I actually really like the ones suggested in both readings, so I would probably steal those.  I did ask my students in one class to read a poem and turn it into a newspaper article.  We did it very quickly, but if I were to build it out into a more formal assignment, we’d probably read some poems and articles as mentor texts, then have a discussion about the elements that define each genre. Then, I’d give them a specific poem and ask them to proceed with the task of turning the content into an article. In the end, I might ask them to analyze what they did to translate one thing into the other. I think once we all figure out what makes a specific genre a genre, we could proceed with a weekly “show and tell”.  Students bring in something that seems undefinable and proceed with applying the criteria. It might be interesting to ask them to create their own genre, although that might turn into a bigger assignment than what is being asked for here.  Perhaps we could start the steps as low-stakes assignments.

Julia Ait-Ziane Unit 1 Draft

Unit 1 Literacy Narrative

Let’s start with a definition.  What is a narrative?  According to the dictionary, a narrative is a “spoken or written account of events.” What is literacy? Again, according to the dictionary, literacy is “the ability to read or write.”  So, if you put those two words together, what I’m looking for you to produce by the end of this unit is a piece of writing (yes that is our mode of communication…for now) that describes your experiences as both a reader and writer, from birth to present dayIt is not an autobiography of your whole life.  It is a close-up of events that apply directly to your development as a reader and a writer.  As the camera gets closer, there should be many things that we readers can see, so the focus of this paper is on details, as well as analysis of these details.

Consider these questions as you write:

  • What experiences have shaped you as a writer? (positive and/or negative)
  • What experiences have shaped you as a reader? (positive and/or negative)
  • What do all these details add up to? (What’s the bigger picture here?  Connect the separate dots of your experiences with a common thread)
  • How do you view yourself as a reader and writer now?

We will be reading and discussing how others experience language in different ways and forms.  We’ll also be watching things as well.  Hopefully, all these examples will help you articulate your own experiences with both topics.

Proposed Readings (complete articles, essays and a lone poem)(links will be included on the syllabus):

“Me Talk Pretty One Day” – David Sedaris

“The Sacred Spell of Words” – N. Scott Momaday

“The Writing Revolution” – Peg Tyre

“Does Texting Affect Writing?” –Micheala Cullington

“Introduction to Poetry” – Billy Collins

Excerpts

The Autobiography of Malcolm X – Malcolm X

Born a Crime – Trevor Noah

The Story of My Life – Helen Keller

“Maya Angelou, The Art of Fiction No. 119” – George Plimpton

 

You will also be responding to specific questions on Open Lab to start building components of your narrative.  There will be specific questions to answer, and the order of these questions will hopefully help you with the details and structure of your assignment:

Post 1 – 9/2 – David Sedaris discusses his French teacher in his short essay “Me Talk Pretty One Day.” Write about a positive or negative experience with a teacher or instructor in your past.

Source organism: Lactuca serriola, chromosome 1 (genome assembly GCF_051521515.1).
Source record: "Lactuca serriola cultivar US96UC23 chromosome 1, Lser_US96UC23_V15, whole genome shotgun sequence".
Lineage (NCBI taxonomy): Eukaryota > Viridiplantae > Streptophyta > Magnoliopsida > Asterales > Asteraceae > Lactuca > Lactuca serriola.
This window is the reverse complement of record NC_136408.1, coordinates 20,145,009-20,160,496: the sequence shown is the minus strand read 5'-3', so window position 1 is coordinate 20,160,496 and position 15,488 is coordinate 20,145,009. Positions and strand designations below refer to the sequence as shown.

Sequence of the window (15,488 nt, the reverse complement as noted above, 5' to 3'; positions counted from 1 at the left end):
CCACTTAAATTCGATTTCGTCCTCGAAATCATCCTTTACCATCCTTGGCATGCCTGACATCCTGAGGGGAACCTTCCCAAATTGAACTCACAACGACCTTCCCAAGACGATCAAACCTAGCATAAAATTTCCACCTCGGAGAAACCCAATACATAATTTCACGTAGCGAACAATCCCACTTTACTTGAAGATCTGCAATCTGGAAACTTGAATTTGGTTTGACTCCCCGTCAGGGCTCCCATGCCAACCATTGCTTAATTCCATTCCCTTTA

Post 2 – 9/9 – Tyre discusses how one high school changed its citywide writing scores by changing their writing programs.  Write about your high school writing classes.

Post 3 – 9/14 – Cullington discusses the impact of technology on people’s writing skills.  Write your opinion about the impact of technology on your writing skills.

Post 4 – 9/16 – Maya Angelou describes her writing routine.  Describe your own writing routine.  Even if you think you don’t have one, you probably do!  Think about the room you write in or the mode that you write in.

Each of these posts may contribute to your Unit 1 final project. It is imperative that you complete them before your first draft is due!  You might be able to lift one of your posts out and transfer it to your paper.

First draft due (850 words) (bring a copy to class): 9/21

Final draft due (850 words) (upload to OpenLab):  9/30

 

Grading Schema:

  • Concrete significant detail
  • Analysis of your experience
  • Carefulness about sentence clarity and organization
  • Word Count: 850
  • Whether or not prep work (Posts and first draft) were done

 

My remote teaching experience thus far:

To say I feel like a fish out of water is putting it mildly.  Also, I’ve never felt so chained to the computer.  If I’m not posting stuff, I’m reading submissions and responding back to them.  I feel like I’m sending my responses out into the ether of the cyber world.  I was using Open Lab with both my classes, but I really miss the face to face contact.  Video chats just don’t cut it.  One positive is that I started using posts more and I find that I’m interacting with the students more informally.  I’m making jokes and they’re making jokes back.  I really think that posts will become a permanent feature in my future classes. Also, despite the various ways that I have to contact students, I’m not hearing from more than half of them.  The students who were keeping up with the work in the class are still keeping up, but the students who were struggling are really struggling now.  I’m not sure what I can do to bridge that gap that is probably caused by a number of factors: lack of technology, access, sick family members, etc.  That is really the most frustrating thing.